Although we are used to traditional interfaces like touchscreens and keyboards, interfacing with computers has traversed a long distance over the years. Now, it is possible to turn any surface into an input device. DAWSense can do this by utilizing machine learning and taking advantage of surface acoustic wave technology. With different situations requiring varying methods of input, researchers are now exploring newer methods of human-computer interfacing. One of them is to embed the interface within everyday objects, thereby enhancing user experiences.
Human-machine interfaces may take many forms. For instance, the industry often uses microphones or cameras to control devices using methods like speech or gesture recognition. Although such systems may be of immense help in certain applications, they may not be practical for others. In a camera-based system, it is easy to obscure the arrangement by introducing objects in front of the camera. Similarly, microphone-based systems involving speech recognition may not function properly in noisy environments.
As an alternative, researchers were experimenting with transforming any arbitrary surface to act as an input device. For instance, for controlling a smart home, they have experimented with the arm of a couch acting as a TV remote, or an interactive wall. They have tried many methods for building such functionality so far, with accelerometers standing out as one of the most promising solutions, as they can sense touch gestures on various surfaces without any modifications on them.
However, the sampling bandwidth of accelerometers incorporated into a surface to act as a touch-sensing device is not enough to capture more than a few relatively coarse gestures. Now, a collaboration between researchers at the Meta Reality Labs and the University of Michigan has demonstrated another method that offers the necessary bandwidth for creating user interfaces that are more advanced.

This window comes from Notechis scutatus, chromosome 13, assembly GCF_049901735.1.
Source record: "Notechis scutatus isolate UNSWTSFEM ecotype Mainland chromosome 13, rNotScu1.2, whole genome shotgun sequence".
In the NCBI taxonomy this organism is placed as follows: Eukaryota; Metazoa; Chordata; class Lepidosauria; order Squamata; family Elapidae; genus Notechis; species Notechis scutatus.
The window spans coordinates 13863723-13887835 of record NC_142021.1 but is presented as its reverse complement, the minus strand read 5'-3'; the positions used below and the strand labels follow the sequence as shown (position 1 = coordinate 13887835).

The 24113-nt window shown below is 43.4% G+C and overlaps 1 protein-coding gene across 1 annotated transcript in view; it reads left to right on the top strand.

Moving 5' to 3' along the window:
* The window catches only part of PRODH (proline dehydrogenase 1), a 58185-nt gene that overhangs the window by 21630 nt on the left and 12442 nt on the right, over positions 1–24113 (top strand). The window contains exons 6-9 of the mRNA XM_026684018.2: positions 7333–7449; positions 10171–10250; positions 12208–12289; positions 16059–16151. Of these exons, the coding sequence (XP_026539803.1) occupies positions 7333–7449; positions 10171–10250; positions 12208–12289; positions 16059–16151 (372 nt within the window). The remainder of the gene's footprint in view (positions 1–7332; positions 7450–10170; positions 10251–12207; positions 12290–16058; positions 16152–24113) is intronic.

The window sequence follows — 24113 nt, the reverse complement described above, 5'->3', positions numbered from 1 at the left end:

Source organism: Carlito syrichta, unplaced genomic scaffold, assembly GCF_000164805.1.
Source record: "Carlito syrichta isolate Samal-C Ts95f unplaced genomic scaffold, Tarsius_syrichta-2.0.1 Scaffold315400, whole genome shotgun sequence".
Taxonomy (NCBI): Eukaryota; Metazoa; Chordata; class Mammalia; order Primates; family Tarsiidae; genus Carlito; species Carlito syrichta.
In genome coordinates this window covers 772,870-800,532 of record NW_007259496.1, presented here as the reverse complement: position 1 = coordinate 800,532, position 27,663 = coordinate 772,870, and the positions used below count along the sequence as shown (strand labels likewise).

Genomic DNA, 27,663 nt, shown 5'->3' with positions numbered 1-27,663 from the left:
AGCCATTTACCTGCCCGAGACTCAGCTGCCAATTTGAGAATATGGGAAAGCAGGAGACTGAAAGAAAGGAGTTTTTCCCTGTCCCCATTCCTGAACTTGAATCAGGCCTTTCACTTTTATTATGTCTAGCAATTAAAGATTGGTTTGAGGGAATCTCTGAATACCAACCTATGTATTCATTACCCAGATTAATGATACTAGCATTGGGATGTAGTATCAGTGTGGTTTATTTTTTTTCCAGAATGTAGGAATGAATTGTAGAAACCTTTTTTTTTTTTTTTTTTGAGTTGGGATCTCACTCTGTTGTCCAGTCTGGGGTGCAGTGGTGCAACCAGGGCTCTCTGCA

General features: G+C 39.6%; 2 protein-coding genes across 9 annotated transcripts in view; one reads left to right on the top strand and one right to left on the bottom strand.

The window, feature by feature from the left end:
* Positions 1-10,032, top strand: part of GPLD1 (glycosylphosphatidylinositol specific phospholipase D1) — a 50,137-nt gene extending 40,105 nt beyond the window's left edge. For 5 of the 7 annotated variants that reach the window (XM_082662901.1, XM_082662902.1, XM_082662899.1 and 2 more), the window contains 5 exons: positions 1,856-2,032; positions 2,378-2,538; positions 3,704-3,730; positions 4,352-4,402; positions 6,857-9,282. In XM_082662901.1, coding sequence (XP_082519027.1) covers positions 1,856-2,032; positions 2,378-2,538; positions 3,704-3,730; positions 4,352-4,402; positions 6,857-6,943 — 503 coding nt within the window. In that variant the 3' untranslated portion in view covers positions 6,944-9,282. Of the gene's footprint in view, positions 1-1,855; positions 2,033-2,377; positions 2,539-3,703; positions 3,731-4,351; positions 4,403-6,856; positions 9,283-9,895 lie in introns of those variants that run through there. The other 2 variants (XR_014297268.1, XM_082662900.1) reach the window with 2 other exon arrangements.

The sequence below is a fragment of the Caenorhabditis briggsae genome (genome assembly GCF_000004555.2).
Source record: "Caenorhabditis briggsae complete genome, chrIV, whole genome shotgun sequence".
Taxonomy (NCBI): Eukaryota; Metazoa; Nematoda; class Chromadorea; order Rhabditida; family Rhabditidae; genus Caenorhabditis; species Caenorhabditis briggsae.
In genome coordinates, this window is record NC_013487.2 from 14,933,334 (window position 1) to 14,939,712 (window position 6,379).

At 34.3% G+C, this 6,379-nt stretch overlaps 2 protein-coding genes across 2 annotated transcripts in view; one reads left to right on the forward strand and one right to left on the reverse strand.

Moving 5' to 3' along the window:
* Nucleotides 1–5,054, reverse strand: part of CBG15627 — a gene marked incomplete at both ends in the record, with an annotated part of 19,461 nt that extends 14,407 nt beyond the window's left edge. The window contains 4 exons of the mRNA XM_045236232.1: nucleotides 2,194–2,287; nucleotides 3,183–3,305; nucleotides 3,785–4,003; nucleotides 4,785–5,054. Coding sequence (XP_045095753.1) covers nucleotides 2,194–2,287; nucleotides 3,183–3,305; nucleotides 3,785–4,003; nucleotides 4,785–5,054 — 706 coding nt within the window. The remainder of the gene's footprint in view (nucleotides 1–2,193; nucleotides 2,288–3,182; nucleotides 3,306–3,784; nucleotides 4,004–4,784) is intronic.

The new method relies on SAWs or surface acoustic waves rather than mechanical vibrations for sensing touch inputs. The team has also fashioned a VPU or voice pick-up unit for detecting subtle touch gestures. They have designed the VPU to conduct the surface waves into a hermetically sealed chamber that contains the actual sensor. This practically removes any interference from background noise. As the team has fabricated each VPU using the MEMS process, the sensor has the necessary high bandwidth that is typically associated with a MEMS microphone.
Although the MEMS sensor was a high-performance one, the researchers still needed a method for converting the SAWs into swipes, taps, and other gestures. A hard-coded logic would fail to convert them satisfactorily, so the team had to design a machine-learning model with an algorithm to learn from the data.
VPUs typically collect a huge amount of data, and processing this data on an edge computing device in real-time would be a challenge. The researchers dealt with this problem by calculating Mel-Frequency Cepstral Coefficients, which helped in understanding the most informative features of the data. With this analysis, the researchers could reduce the number of features they needed to consider from 24,000 to just 128. They then fed the features into a Random Forest classifier for determining the exact representation of the surface waves.